I was once an uptight perfectionist. Yes, I admit it. My whole self-image depended upon being perfect in grades, piano performance and whatever got me awards for achievement. Yet, my flaws kept getting in the way of getting straight A’s one six weeks so that I missed out on the “straight A’s” award for that school year. I was horrible in athletics so PE was my nemesis. Then, in college, physics knocked me down big time—I just couldn’t see how to get the answers to those problems. My flaws were ever before me, and I sobbed when I couldn’t achieve perfection—which happened a lot. My self-image was tied to a losing cause.
Then, Jesus entered my life and showed me a new way to look at myself—through what He did for me on the cross. When my eyes stopped looking at me and my flaws and started looking at Him and my value in His sight, that burden of performance and perfectionism just rolled off my shoulders. It was the greatest relief I ever felt! And, perfectionism has never controlled my life since then (although that tendency to evaluate myself and what I do with critical eyes remains latent in my personality). Through my faith in Christ, God looks upon me as already perfect, as flawless as the perfect diamond. The Bible calls this Sanctification.
Six terms describe how our relationship with God is changed because of our faith in Jesus Christ—Propitiation, Reconciliation, Redemption, Forgiveness, Justification, and Sanctification. These 6 relationship changes are the direct result of Christ’s finished work on the cross so they are often called “words of the cross.” My recent blogs have covered Word of the Cross #1 Propitiation, #2 Reconciliation, #3 Redemption, #4 Forgiveness, and #5 Justification. This blog will cover the last one, #6 SANCTIFICATION.
What is sanctification?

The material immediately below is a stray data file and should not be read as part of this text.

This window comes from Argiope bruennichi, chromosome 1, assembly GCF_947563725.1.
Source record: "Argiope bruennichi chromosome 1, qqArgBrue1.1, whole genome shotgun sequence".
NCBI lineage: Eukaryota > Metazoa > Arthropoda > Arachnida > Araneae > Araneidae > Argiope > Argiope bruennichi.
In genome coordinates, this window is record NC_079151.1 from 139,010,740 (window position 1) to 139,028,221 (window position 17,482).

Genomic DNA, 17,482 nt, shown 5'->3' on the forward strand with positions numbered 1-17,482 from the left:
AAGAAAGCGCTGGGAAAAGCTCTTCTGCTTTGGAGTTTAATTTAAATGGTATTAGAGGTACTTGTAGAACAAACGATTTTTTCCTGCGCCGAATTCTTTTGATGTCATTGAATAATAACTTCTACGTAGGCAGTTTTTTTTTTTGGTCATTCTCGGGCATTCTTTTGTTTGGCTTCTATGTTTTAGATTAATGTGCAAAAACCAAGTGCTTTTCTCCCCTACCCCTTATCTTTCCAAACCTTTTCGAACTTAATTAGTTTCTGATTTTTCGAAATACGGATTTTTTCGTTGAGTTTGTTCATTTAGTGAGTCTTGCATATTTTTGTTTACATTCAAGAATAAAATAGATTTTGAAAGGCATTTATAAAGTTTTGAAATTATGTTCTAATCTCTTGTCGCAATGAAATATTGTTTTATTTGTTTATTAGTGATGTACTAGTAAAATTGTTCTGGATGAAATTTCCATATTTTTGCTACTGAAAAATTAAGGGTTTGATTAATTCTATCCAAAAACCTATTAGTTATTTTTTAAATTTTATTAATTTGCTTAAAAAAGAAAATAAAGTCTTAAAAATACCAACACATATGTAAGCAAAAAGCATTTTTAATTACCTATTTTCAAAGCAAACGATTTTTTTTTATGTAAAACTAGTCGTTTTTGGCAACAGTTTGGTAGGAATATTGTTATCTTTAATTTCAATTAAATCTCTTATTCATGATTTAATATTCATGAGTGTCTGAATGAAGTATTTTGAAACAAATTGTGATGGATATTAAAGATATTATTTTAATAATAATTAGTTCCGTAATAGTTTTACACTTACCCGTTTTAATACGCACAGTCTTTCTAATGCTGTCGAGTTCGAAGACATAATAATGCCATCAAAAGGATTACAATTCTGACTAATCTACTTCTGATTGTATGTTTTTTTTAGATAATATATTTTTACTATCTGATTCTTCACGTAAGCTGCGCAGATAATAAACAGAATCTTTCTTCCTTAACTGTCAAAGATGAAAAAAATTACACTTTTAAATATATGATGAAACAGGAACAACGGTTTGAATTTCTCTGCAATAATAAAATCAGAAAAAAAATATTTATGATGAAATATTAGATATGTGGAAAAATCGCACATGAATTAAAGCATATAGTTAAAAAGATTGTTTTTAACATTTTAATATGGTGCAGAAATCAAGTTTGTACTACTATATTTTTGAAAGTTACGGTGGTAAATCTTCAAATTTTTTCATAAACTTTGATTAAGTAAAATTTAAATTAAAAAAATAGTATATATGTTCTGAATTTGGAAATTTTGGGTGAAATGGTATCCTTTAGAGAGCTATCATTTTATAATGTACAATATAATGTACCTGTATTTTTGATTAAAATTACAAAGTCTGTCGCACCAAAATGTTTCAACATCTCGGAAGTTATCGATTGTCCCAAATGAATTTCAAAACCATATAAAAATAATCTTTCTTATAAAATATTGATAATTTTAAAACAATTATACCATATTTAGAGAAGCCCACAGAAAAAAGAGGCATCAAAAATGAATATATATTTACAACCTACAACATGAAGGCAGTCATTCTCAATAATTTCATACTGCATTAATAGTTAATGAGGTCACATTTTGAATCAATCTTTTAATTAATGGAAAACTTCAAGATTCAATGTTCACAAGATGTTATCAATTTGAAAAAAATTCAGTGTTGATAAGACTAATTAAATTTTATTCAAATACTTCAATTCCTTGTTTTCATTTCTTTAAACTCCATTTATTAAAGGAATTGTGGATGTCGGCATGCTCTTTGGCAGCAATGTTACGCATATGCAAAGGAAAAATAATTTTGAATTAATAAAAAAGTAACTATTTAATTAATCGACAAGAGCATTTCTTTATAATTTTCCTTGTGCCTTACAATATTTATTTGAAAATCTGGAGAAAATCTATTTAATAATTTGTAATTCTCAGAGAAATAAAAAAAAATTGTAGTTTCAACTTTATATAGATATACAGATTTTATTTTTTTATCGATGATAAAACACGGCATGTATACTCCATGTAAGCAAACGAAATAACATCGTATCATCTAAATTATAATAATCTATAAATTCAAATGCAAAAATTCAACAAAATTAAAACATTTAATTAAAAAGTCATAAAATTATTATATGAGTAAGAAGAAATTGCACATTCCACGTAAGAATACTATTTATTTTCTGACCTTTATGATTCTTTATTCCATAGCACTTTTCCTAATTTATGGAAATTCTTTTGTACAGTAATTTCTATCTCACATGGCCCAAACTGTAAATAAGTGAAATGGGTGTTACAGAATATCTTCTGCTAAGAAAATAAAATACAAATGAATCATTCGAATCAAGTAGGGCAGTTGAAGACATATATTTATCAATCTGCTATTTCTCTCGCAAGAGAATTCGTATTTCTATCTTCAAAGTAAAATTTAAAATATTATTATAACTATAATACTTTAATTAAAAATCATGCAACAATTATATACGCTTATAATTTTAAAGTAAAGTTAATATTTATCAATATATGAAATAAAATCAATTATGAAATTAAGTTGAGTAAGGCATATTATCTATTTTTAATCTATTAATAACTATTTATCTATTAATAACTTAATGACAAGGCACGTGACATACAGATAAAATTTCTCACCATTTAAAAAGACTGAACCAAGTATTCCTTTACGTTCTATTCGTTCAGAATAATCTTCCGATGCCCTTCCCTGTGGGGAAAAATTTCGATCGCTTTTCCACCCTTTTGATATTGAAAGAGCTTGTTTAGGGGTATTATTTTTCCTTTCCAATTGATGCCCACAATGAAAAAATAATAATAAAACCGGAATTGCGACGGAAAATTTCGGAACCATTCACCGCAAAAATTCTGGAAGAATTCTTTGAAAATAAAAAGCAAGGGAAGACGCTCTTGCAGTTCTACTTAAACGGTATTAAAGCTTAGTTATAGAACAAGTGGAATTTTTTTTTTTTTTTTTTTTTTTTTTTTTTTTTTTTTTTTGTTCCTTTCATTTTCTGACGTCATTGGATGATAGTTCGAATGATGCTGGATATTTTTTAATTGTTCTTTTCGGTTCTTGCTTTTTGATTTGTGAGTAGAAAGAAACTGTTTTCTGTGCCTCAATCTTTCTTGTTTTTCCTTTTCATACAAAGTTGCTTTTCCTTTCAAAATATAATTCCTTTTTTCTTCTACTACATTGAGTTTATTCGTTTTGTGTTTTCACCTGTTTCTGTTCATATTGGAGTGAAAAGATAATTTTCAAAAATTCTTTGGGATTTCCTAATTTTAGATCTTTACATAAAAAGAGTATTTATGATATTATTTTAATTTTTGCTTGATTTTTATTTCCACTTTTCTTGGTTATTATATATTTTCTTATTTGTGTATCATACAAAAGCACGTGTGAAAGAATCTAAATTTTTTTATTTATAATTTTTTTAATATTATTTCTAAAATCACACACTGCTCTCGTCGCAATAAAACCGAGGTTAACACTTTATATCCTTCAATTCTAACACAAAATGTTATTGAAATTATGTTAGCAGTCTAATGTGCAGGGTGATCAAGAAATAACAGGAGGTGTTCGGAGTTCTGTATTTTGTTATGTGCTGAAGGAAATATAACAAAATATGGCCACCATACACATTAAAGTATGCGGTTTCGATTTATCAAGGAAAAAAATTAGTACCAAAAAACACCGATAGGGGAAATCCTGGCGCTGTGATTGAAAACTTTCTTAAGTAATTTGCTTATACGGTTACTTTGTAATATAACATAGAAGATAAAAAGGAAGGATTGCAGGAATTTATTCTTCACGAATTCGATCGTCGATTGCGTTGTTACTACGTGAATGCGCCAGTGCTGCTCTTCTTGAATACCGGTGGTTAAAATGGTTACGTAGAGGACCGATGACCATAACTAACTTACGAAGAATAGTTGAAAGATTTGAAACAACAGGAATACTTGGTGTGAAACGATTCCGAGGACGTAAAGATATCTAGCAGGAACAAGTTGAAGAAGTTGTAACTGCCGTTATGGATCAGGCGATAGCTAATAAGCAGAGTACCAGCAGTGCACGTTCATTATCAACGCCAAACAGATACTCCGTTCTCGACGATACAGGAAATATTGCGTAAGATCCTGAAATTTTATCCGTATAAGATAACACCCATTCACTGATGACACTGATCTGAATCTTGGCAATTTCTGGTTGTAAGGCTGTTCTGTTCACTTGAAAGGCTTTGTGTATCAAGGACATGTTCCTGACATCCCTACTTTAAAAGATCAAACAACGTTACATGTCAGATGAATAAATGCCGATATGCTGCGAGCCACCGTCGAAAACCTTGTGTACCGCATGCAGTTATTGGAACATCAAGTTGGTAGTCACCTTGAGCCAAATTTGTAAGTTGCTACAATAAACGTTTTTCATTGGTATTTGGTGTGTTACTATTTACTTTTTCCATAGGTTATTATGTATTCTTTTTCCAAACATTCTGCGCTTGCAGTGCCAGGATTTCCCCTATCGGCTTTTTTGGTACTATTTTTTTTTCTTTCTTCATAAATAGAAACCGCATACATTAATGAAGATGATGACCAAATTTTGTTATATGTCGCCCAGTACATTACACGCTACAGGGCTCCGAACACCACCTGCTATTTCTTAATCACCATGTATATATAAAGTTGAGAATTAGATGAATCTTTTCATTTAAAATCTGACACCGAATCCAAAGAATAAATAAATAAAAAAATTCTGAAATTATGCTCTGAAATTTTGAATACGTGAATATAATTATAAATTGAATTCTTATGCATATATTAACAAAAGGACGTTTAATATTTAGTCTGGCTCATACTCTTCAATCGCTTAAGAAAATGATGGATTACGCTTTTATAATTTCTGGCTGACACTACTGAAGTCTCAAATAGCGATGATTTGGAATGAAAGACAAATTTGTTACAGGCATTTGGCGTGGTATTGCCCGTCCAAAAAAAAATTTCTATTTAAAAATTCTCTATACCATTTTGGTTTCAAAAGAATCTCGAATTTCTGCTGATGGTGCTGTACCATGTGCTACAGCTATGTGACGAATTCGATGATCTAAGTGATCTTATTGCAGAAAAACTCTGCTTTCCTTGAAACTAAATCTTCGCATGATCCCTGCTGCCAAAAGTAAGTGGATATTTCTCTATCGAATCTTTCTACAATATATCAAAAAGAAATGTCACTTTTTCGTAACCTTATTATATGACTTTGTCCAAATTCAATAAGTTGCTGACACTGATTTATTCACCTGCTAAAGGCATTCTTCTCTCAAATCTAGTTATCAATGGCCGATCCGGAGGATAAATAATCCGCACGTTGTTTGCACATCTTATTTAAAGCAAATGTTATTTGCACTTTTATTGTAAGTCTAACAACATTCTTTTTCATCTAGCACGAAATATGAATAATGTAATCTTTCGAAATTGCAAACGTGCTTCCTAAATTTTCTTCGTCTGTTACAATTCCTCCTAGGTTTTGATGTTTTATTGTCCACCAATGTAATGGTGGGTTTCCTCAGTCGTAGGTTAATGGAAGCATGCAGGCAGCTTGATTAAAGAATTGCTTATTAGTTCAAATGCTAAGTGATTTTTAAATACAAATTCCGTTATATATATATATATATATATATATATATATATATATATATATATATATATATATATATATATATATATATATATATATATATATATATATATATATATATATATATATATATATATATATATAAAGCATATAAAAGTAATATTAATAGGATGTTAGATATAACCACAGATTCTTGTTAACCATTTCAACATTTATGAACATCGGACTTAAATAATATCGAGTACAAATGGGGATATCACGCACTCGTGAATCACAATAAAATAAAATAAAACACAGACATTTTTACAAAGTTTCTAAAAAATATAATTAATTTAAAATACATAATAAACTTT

Like propitiation (word #1), sanctification is a word we don’t use in our daily vocabulary. To be sanctified means to be made holy. To be “holy” means to be “set apart for special use.” Because the two words—sanctified and holy—are so closely connected, they are used interchangeably in our English translations. They mean the same thing, though.
Sanctification represents another important change in our standing with God. Our problem before Christ: Our need to be separated from the world and separated to God. This is accomplished through the sacrifice of Jesus Christ as all believers are turned from darkness to light and from the power of Satan to God (Acts 26:17-18).
God demands that we be holy as He is holy (1 Peter 1:16). But, here’s the best news: God makes us holy in His sight by our faith in Jesus Christ (Hebrews 10:10). His love chooses to do that for us. It absolutely amazes me that God looks upon me and calls me holy in His sight. Doesn’t that amaze you?
But, sanctification is more than just having a different status before God. We have a different purpose as well. Every believer has been set apart as God's special, beloved possession for His exclusive use. To be set apart for special use is similar to using fine china and silverware for special occasions. It is the opposite of ordinary and common. Dear Christian, you are God’s special, beloved possession—called by Him to be dedicated to His service. You have a valuable purpose. How sweet is that!